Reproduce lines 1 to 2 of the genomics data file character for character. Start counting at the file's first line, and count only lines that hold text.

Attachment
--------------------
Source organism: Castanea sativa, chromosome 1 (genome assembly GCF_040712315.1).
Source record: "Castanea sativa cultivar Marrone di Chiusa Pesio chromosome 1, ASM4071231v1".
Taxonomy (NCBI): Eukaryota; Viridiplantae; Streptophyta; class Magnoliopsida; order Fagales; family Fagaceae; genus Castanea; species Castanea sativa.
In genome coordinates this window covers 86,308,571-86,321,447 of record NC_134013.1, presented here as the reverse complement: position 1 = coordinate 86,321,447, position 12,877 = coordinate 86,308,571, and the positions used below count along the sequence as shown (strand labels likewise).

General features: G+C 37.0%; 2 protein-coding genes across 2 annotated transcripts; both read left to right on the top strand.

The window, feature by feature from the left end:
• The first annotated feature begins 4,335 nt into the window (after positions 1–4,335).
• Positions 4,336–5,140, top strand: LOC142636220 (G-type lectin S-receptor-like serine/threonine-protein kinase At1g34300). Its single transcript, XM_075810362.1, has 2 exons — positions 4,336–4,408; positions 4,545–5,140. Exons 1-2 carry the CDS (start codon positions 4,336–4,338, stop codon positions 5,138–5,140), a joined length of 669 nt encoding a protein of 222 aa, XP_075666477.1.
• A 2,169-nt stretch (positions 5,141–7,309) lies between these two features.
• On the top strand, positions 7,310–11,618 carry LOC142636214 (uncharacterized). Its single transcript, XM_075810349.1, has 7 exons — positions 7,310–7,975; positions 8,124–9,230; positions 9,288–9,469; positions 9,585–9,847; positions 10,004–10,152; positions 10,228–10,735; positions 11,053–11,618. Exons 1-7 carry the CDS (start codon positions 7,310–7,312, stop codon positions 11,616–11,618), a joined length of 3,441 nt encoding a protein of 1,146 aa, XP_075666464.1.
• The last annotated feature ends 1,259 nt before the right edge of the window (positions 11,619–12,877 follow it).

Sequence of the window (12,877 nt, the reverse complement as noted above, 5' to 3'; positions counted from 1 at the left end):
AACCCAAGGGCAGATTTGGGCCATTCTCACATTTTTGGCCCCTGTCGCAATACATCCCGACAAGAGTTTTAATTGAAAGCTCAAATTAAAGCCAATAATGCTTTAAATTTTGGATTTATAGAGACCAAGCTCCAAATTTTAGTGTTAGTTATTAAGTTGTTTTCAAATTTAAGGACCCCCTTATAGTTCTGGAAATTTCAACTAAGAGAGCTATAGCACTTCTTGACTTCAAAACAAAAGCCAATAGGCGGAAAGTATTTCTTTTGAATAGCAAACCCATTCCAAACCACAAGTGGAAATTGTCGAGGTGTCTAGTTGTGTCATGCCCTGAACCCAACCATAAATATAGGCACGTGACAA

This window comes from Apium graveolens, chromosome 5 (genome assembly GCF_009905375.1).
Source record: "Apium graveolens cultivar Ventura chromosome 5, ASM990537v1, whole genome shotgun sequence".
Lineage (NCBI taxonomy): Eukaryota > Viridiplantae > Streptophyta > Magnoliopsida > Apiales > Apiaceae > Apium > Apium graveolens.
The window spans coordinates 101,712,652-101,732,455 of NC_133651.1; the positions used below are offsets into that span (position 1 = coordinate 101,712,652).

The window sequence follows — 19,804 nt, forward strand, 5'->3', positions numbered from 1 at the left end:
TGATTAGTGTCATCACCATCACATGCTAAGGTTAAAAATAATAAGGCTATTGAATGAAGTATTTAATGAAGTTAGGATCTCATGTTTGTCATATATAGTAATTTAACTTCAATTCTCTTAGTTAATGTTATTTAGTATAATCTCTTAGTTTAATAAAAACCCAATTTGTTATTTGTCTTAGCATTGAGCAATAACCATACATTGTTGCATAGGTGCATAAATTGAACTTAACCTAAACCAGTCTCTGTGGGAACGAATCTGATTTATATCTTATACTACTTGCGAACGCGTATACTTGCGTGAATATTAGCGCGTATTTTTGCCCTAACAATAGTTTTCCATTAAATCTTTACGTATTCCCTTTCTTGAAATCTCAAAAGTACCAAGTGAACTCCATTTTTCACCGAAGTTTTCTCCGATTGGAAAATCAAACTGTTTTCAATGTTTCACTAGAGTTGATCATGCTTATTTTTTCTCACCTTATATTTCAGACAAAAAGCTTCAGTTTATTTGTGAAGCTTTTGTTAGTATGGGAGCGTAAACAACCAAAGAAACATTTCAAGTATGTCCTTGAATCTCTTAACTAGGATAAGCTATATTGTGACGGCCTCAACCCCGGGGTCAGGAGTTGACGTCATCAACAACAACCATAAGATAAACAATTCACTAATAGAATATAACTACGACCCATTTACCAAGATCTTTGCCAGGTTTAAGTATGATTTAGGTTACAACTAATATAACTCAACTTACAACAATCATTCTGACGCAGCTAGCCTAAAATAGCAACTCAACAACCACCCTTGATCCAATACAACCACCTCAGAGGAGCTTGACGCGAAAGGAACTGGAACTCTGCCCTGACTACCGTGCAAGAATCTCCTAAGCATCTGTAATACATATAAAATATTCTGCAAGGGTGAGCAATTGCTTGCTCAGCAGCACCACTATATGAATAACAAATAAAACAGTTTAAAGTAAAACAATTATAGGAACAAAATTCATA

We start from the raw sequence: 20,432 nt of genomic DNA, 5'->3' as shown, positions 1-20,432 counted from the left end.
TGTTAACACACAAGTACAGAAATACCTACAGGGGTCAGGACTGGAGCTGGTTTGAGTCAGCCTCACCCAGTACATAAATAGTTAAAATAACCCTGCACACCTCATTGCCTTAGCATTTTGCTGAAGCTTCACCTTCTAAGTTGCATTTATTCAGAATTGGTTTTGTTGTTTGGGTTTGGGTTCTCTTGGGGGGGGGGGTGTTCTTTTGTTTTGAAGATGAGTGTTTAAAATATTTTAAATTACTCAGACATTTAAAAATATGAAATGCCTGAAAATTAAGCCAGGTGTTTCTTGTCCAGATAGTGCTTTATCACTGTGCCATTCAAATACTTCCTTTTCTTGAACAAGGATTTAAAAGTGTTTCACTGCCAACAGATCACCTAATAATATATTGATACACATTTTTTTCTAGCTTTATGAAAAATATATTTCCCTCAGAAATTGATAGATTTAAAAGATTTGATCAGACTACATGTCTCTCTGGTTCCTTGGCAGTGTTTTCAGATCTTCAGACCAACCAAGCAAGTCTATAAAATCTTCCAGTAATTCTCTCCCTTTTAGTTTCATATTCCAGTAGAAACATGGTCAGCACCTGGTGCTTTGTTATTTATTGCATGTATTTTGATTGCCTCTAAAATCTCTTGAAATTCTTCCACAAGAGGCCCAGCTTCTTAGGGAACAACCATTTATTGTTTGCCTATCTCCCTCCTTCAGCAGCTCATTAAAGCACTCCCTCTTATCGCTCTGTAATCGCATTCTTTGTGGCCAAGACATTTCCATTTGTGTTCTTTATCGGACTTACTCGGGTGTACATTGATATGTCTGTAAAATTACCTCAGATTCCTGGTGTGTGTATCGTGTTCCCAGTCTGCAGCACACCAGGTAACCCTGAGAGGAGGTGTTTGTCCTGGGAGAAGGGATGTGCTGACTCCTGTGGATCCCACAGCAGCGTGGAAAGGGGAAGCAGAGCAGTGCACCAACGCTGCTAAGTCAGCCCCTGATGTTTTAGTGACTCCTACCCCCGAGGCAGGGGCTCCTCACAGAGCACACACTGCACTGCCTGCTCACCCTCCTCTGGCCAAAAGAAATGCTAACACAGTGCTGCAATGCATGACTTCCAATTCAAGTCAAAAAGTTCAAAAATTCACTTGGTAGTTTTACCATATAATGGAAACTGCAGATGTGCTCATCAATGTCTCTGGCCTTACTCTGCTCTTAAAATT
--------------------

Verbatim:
Source organism: Castanea sativa, chromosome 1 (genome assembly GCF_040712315.1).
Source record: "Castanea sativa cultivar Marrone di Chiusa Pesio chromosome 1, ASM4071231v1".